The current state of parasite discovery and taxonomy
The latest Paper of the Month from Parasitology is ‘The geography of parasite discovery across space and over time’ by Robert Poulin and Fátima Jorge.
In this blog post, Robert Poulin and Fátima Jorge reflect on the current state of parasite discovery and taxonomy, and on the best way forward.
About a decade ago, our research group was regularly finding new parasite species as part of our expanding investigations on marine and freshwater animals of New Zealand. Over a period of 3-4 years, we averaged one new parasite species found per month, none of which had previously been reported from New Zealand waters, almost all of them being new to science. As we lacked the necessary taxonomic expertise, initially most of these parasites remained undescribed. Later, through collaborations or by recruiting new group members with taxonomic skills, we formally described and named several of these species. Still, this story illustrates that the discovery of new parasite species is often accidental, and that whether they get described, given a Latin name and added to the global inventory of known species is far from guaranteed.
Our paper looks at large-scale patterns of parasite species discovery, to see whether they match what we would expect if the search for parasite biodiversity is generally more organised than in the above example. Firstly, we would expect some congruence in the spatial distribution of diversity across different taxa of helminth parasites. For example, all else being equal, you would expect that if more trematode species are discovered in the freshwater fish fauna from one geographical area of the world than in the fish fauna from a different part of the world, then the same should be true of nematodes or cestodes. Well, that’s not what we found: new species discoveries show no spatial congruence across helminth taxa from any group of vertebrate hosts. This suggests a lack of coordination among taxonomists specialising in different types of parasites. We suspect that when many new parasites are recovered from a survey of wild animals, those for which the researchers have taxonomic expertise get described, whereas the others get shelved indefinitely.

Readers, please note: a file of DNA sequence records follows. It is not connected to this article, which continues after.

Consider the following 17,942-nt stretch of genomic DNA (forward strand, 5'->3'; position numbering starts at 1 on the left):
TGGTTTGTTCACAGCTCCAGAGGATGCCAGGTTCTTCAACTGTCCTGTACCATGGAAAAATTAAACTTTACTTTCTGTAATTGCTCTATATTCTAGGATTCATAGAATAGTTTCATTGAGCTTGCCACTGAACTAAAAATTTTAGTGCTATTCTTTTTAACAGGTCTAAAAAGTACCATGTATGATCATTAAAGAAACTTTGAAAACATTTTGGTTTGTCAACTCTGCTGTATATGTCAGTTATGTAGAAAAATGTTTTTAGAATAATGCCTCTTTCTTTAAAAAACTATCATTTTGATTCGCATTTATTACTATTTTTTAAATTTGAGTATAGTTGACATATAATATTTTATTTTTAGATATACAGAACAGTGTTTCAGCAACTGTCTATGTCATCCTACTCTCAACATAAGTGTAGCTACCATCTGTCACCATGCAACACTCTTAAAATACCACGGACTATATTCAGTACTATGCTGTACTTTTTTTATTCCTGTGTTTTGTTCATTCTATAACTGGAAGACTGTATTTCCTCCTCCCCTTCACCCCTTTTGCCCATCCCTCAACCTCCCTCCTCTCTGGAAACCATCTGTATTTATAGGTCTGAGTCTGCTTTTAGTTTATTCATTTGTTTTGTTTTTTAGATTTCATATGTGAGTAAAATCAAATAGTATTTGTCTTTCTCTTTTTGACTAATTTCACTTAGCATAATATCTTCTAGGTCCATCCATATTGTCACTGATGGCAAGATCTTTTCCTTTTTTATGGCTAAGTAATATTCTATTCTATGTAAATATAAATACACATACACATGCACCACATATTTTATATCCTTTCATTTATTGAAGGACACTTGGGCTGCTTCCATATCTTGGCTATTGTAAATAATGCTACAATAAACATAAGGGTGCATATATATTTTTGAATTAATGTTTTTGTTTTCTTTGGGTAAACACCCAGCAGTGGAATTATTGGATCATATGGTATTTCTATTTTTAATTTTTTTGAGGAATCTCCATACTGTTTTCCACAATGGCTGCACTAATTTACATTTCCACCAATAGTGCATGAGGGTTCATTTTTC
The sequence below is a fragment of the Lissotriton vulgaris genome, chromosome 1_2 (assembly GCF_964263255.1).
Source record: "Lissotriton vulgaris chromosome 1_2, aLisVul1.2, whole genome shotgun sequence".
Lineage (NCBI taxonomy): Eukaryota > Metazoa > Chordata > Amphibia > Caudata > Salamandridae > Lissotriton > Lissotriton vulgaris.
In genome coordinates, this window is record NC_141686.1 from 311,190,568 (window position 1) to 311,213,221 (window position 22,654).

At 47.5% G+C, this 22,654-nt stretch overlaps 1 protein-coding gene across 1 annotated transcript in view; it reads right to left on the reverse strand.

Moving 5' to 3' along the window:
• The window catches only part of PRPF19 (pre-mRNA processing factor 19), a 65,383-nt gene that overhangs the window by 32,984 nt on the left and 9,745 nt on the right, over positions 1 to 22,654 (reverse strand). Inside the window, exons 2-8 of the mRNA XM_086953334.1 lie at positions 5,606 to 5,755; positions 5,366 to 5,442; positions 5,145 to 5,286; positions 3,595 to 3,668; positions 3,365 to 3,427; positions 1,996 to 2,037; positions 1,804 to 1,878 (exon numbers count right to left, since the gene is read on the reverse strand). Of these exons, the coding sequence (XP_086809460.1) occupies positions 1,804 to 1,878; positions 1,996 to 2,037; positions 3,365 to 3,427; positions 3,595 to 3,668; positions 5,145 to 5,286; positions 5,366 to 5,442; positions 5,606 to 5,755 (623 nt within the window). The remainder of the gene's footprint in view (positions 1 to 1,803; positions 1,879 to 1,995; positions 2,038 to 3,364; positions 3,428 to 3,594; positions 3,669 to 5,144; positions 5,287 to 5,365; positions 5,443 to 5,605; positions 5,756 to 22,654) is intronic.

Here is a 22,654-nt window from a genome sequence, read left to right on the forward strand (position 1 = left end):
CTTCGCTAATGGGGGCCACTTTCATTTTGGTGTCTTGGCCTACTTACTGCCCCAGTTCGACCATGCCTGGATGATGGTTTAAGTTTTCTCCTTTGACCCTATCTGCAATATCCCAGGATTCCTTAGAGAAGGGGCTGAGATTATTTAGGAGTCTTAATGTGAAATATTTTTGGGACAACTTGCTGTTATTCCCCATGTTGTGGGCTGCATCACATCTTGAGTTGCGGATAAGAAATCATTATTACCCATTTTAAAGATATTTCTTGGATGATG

Secondly, we also found that parasite species discovery shows no temporal continuity at a local scale. Imagine that a taxonomist makes a huge contribution to the knowledge of, say, the nematode parasites from mammals in one geographical region, describing many species over the course of a 25-year career. What happens when she retires? The simple answer is that the rate of new nematode species being found and described drops dramatically for that region.
Our paper is not a critique of parasite taxonomy. We simply provide empirical evidence for patterns that were long suspected by those in the field. We also propose a solution that would remove some of the idiosyncrasy and discontinuity plaguing our quest for a global parasite inventory. In a nutshell, taxonomic expertise must be disconnected from where taxonomists live and work, to spread the taxonomic effort more evenly across the world. As a first step, a global database of undescribed specimens would allow qualified taxonomists to access material from anywhere in the world. It is often said that parasites account for over half of the species on Earth; however, without a coordinated effort, we’ll never know for sure.
Robert Poulin and Fátima Jorge are researchers in the Department of Zoology at the University of Otago, New Zealand. This research was funded by a University of Otago Research Grant.
Read the full article ‘The geography of parasite discovery across taxa and over time‘ for free until August 31st.